So based on this point, we want the voltage at the base to be midway between 12V, the supply voltage, and 0.7V, which represents the floor. So that the VB= 0.7V + (12V-0.7V)/2, which is 6.35V. So in order to get this voltage, we have to choose our resistors that allows for this voltage to appear at the base. The voltage at the base is biased through 2 resistors. The resistors form a voltage divider and divide the supply voltage. We can divide our supply voltage into any voltage less than the power supply by choosing the correct value resistors. The base voltage, VB= VCC * (R2/R1+R2). In order to solve this equation, we choose the value of one resistor and then based on that resistor value compute the value of the other resistor based on this formula. So for the R2 resistor, a value of 1KΩ is chosen, as a reference point for the other resistor. Plugging these values into the formula, we get VB= VCC * (R2/R1+R2)= 6.35V (12V) (1KΩ). /(R1+1KΩ). Doing the math, this computes to a value of R1= 1.1KΩ. So in order to get a value of 6.35V at the base, the values of the resistors are R1 equal to 1.1KΩ and R2=1KΩ.
Next, we have to decide the value of the RE resistor. The value that we choose is integral so that we do not overheat and possibly destroy the transistor. How we choose RE is based on the value of the current, I E that we want following through the transistor and what is a safe current to flow through the transistor. So we'll just a choose a range that is a safe current that can flow through the transistor that won't burn it out. A safe current is 10mA. That is a decent amount of current and one that will not burn out the transistor. So the emitter resistor, RE= VE/IE, where VE is the voltage across the emitter and IE is the current flowing through the emitter. VE= VB-0.7V = 5.65V. The only difference in voltage between the base voltage and emitter voltage is the diode voltage drop between the 2 junctions. Because the transistor has a diode in it from the base to the emitter, the transistor has an internal voltage drop. Therefore, the emitter voltage is equal to the base voltage minus the voltage drop across the diode. So the formula, RE= VE/IE= 5.65V/10mA= 565Ω. So we will choose an RE value of about 470Ω would suffice well for this circuit, since this resistor is readily available. Across this RE resistor, we can place an optional 100µF capacitor in parallel to the resistor. This acts a generic filter so that any noise on the DC line is filtered out and to ground.
Now we can choose the value of the resistor at the collector, RC. The gain of the circuit is determined by the equation, AV≈ -RC/RE. So we will design our circuit so that we have a gain of 10. This means if we input 1V into the input, we will get 10V as output. So in order to get a gain of 10, RC has to be 10 times larger than RE. Since RE= 470Ω, RC must be 4.7KΩ (10 * 470Ω).
So we have designed the circuit to have a gain of 10.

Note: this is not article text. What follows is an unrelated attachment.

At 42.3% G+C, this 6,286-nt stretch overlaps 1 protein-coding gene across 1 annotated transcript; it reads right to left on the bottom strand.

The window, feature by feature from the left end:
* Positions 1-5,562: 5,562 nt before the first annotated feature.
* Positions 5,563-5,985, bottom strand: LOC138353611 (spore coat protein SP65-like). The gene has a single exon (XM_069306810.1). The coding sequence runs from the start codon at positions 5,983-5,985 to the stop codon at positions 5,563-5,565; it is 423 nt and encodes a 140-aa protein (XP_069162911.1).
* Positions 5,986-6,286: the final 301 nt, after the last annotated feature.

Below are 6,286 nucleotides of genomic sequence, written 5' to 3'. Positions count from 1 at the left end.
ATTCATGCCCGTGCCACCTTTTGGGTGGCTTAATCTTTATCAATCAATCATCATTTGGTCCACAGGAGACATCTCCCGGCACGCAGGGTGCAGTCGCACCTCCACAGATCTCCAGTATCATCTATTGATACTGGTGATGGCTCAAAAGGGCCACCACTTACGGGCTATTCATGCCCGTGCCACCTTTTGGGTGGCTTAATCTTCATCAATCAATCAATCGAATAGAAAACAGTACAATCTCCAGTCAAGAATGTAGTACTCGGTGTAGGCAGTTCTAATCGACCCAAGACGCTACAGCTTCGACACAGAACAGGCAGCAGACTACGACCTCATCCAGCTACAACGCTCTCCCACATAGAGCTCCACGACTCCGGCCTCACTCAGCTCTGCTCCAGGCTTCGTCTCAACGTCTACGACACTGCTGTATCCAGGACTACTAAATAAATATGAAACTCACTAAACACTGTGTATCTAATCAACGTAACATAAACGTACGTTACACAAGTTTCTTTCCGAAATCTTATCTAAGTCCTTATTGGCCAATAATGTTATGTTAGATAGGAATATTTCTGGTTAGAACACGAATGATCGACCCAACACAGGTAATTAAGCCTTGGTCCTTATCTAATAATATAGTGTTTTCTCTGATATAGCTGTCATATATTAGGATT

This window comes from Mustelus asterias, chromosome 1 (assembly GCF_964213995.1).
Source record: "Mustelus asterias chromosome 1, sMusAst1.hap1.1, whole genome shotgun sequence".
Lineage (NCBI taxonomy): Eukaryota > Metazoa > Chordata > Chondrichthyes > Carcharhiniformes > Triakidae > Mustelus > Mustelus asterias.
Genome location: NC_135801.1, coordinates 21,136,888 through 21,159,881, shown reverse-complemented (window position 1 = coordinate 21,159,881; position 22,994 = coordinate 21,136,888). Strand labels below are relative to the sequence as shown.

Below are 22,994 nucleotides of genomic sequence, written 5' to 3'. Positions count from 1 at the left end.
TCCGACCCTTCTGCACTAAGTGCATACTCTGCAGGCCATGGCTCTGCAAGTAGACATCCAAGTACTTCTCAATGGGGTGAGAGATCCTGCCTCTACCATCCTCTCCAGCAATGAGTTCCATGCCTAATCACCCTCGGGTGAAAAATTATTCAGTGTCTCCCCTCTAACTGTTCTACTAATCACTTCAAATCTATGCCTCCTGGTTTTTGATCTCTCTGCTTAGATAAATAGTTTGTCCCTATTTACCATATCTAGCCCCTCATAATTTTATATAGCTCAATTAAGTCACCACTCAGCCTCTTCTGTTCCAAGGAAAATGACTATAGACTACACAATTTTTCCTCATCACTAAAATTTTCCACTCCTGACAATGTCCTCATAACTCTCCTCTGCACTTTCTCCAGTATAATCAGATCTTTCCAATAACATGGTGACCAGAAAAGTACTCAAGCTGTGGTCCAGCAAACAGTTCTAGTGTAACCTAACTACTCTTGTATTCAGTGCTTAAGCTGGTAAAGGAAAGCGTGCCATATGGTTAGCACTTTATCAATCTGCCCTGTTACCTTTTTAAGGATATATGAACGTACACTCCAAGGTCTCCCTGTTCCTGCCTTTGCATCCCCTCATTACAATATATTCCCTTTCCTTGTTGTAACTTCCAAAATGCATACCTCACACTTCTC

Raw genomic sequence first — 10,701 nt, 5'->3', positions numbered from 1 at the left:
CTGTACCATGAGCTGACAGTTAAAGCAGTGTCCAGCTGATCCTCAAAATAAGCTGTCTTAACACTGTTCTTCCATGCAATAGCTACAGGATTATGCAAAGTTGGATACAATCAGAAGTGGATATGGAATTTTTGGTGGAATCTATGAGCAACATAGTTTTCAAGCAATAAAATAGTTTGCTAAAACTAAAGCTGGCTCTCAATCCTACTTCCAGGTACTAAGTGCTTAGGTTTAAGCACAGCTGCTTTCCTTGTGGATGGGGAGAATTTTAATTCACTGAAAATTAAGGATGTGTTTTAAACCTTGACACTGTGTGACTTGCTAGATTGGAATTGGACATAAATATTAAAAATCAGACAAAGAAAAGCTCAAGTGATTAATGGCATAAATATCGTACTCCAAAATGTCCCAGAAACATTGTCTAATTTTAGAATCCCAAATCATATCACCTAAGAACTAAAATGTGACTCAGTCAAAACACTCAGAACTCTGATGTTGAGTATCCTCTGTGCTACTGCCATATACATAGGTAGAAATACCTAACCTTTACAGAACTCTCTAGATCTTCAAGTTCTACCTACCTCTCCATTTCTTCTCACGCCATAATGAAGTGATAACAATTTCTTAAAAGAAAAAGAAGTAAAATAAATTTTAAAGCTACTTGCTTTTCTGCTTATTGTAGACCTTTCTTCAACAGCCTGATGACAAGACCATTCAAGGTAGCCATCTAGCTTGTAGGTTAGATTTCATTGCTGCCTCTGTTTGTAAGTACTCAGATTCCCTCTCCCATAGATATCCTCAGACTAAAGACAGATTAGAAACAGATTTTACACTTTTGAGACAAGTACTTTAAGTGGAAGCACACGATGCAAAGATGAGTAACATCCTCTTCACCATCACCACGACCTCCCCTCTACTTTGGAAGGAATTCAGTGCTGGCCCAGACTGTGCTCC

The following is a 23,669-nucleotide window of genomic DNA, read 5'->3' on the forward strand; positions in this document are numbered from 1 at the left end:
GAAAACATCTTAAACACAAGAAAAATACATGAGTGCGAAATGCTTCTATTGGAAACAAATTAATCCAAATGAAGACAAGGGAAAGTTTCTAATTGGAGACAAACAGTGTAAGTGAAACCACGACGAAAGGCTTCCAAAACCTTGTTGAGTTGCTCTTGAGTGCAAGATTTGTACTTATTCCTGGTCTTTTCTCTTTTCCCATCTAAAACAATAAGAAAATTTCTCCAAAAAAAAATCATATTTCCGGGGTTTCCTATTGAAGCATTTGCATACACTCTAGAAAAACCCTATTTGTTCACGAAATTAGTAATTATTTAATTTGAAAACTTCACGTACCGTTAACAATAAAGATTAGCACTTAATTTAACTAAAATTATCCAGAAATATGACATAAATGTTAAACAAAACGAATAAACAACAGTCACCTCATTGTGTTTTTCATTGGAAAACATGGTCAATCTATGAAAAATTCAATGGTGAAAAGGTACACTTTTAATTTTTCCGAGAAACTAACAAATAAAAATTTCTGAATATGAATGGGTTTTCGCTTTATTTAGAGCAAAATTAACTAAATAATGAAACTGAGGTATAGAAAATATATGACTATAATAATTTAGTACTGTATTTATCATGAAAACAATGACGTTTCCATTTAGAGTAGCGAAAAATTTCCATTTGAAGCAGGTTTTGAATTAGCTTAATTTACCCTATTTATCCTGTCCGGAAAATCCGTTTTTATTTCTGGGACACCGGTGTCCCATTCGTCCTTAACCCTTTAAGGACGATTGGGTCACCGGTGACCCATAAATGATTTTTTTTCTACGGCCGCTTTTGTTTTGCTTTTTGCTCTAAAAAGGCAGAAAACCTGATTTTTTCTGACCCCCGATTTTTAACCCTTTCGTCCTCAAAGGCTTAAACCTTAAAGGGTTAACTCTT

An important point to note is that if we removed the RE resistor and simply connected the emitter of the transistor to ground, the gain would be higher, because the RE resistance would be lower. However, we include it in our circuit because it provides stability. When we have the resistor at the emitter, the voltage gain depends almost exclusively on the ratio of the collector and emitter resistor, RC/RE. This offsets the intrinsic properties of a transistor, such as the bias current and temperature instability. So the resistance dominates over these intrinsic properties to provides stability. Therefore, it eliminates a lot of unpredictability that can result. So even though it reduces the gain, the stability is improved, so it's worth the compromise. So when making a voltage amplifier with a transistor, a pretty small-valued resistor should be attached to the resistor for stability purposes.
It's also important to note that the signal at the output is inverted. So it will be the same signal as the output but upside down.
You can see based on the calculations that the circuit has a high input impedance and a high output impedance. As we calculated, the output impedance is βRE, which we calculated to be 56KΩ. The input impedance is approximately equal to RC. Therefore, the output imepdance is approximately 4.7KΩ, which is relatively high. Therefore, this circuit will not function as a buffer. Even though it has a high input impedance like a buffer, it has a high output impedance, which will not produce a buffering effect. An op amp buffer or a transistor buffer typically will have an output of just a few ohms, such as 5Ω or less. The circuit we built has an output impedance of nearly 5KΩ. Therefore, unlike a buffer, it won't be able to power on a low-impedance device. This is because the output resistance (or impedance) forms a voltage divider with the load that you attach to the output. Voltage divides. The device that you connect competes with the output resistance. The device with the greater impedance gets the bulk of the output voltage. This is why you want the output impedance of the transistor circuit to be low and the impedance of the output load you connect to be much higher. So that voltage falls across the output device, enough to power it on.